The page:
What is the value of the Lion.com domain name? Animal .COM domain names can range in value from the low four-figure range ($1,000-$9,999) up to the seven-figure range.
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Why is Lion.com valuable?
Why are animal .COM domains such as Lion.com valuable? Well, let’s take Lion.com as an example here. Lion.com is one of just a concentrated number of exact match, animal .COM domain names that are in existence. There are over 134 million .COM domain names registered, which means Lion.com and the other exact match animal .COM names represent a very tiny percentage of all .COM domains. Rarity makes Lion.com a highly valuable name, especially to investors who pay top dollar to own the world’s rarest names.
There’s also the question of trust and stability. If you’re called Lion, then you need to own Lion.com for your brand. By owning Lion.com, you are displaying a sense of trust to your customers or clients. As a consumer, would you trust Lion.com or GetLion.com more? The right domain name gives an instant sense of trust in a brand to anyone who visits the domain. A sense of stability and permanence also comes from owning a domain name like Lion.com. It shows a long term investment in a brand.
Unfortunately, animal names such as “Lion” are popular brand names. Because they’re commonly used, instantly recognizable names, it makes the equivalent .COM (Lion.com) valuable since so many companies are interested in using it. That makes it an expensive prospect for a brand to acquire.
An exact match domain name such as Lion.com for a company called Lion can also offer that company some security from data and traffic leakage that is commonplace amongst longer domain names.
These factors, and more, are why Lion.com is a domain name that has retained its value for more than two decades. The factors listed above are fine in theory, but let’s take a look at some examples of animal .COM sales to back up the overall value of Lion.com and animal .COM’s in general:
Real world usage of domain names is a key indicator of value, which is why we have put together a series of small case studies below. If several companies spend six or seven-figures on an animal .COM domain name, it demonstrates clearly that exact match animal .COM’s play an intrinsic value in the online brand of savvy businesses. Read our case studies:
Cat.com houses the worldwide homepage for the largest manufacturer of construction equipment in the world, with Wikipedia listing the company’s revenue as .5 billion in 2017. Caterpillar Inc, who also owns caterpillar.com, use “Cat” as one of their main brand names. According to DomainIQ’s WHOIS history, they’ve owned the domain since at least 2003 when DomainIQ’s records began. “Cat” is also the NYSE stock ticker symbol of the company.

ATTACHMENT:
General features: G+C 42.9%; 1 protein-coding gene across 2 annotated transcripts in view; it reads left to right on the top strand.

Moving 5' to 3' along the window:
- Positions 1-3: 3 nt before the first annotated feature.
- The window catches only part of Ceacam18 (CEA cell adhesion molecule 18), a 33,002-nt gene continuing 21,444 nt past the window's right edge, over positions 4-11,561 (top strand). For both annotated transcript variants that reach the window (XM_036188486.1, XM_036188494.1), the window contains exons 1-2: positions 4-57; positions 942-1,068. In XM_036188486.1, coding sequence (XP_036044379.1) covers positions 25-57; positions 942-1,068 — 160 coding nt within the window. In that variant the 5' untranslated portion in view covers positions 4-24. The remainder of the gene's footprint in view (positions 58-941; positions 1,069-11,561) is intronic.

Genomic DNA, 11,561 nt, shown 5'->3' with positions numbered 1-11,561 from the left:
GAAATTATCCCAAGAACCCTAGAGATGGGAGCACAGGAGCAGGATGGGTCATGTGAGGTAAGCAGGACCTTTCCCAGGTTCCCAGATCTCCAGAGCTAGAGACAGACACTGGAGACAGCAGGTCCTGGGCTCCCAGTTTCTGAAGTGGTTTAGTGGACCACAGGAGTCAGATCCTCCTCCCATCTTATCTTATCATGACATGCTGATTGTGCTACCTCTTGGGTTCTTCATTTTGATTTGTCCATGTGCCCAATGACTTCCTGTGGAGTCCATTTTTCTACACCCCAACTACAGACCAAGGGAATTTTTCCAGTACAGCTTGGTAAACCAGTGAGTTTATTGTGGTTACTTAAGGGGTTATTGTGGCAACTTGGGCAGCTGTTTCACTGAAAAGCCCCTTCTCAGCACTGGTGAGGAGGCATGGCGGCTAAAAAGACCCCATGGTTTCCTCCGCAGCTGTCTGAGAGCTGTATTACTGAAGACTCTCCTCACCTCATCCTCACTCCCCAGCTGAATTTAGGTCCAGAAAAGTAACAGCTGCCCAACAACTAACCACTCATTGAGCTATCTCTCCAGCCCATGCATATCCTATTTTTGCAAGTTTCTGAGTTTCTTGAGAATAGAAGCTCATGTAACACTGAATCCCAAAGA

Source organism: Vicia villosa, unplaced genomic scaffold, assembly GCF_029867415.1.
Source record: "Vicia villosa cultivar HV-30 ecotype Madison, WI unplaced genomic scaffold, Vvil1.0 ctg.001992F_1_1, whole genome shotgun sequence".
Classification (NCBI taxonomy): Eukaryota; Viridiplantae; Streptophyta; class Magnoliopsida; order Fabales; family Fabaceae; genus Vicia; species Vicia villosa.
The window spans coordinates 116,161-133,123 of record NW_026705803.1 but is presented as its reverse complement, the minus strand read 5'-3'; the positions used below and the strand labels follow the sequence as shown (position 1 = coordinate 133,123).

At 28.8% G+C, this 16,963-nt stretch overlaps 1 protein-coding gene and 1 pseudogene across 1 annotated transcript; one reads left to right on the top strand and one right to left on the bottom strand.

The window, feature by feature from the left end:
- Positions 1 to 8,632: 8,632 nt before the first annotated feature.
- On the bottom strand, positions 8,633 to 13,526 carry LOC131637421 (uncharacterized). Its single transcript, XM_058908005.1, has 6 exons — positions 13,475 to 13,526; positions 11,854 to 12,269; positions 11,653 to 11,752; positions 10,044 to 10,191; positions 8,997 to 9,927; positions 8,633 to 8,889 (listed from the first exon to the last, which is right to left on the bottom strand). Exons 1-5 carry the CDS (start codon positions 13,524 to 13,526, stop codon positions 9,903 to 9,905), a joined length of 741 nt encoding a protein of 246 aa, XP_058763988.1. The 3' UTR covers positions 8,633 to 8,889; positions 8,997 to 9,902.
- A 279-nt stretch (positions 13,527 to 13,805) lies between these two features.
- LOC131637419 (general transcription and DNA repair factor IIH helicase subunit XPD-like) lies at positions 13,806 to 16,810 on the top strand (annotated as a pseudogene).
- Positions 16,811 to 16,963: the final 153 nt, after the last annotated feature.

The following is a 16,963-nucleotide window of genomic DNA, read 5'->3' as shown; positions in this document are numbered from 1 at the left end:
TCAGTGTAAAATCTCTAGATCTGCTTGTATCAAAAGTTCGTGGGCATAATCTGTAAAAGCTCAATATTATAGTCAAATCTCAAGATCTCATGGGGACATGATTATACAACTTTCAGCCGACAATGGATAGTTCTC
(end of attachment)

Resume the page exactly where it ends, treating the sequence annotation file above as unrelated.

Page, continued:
This marine based domain name shows precisely the wide range of uses for animal/wildlife names. The Shark.com name is owned and operated by a former golfer. Australian Greg Norman, nicknamed The Shark, spent 331 weeks as the world’s number one golf pro. After retiring, Greg created the Greg Norman Company, formerly known as Great White Shark Enterprises. Shark.com houses Greg’s multiple ventures.
In October 2019, it was reported by DNJournal that the domain Gorilla.com had been sold by broker Monte Cahn (RightOfTheDot) for a total of 6,320. The name was acquired by a Russian online casino, and as of writing, the name is being used in conjunction with the brand’s online betting division.
These are just three examples of animal .COM domains that have been acquired and put to use by brands willing to invest significant amounts of money into their online identity.
Another means of getting a face-value appraisal for Lion.com is to take a look at verified domain sales data.
Thanks to NameBio, we have been able to produce a list of animal .COM domain sales from the past:
Snake.com – $135,000 (2019)
Walrus.com – $55,000 (2018)
Gorilla.com – $496,320 (2019)
Bird.com – $200,000 (2005)
Pig.com – $125,000 (2010)
Coyote.com – $65,000 (2011)
Pug.com – $61,000 (2016)
Hornet.com – $60,000 (2017)
I wrote an article for NamePros in 2019 about how certain animal domain names are being used. You can read that here Some of the content here is quoted from that article.
Working out the intrinsic value of the Lion.com domain name (without any attached content, IP or other considerations) is a difficult process. Automated appraisals cannot be relied upon, and ultimately it comes down to the circumstances surrounding the acquisition or sale of the domain (with associated factors including motivation to buy or sell, the need for the domain, funding available, and current circumstances).
However, it can be easily proven that domains such as Lion.com are highly desirable, and previous sales data indicates that this type of name routinely sells for five ($xx,xxx) or six ($xxx,xxx) figures. In some cases, this will be higher.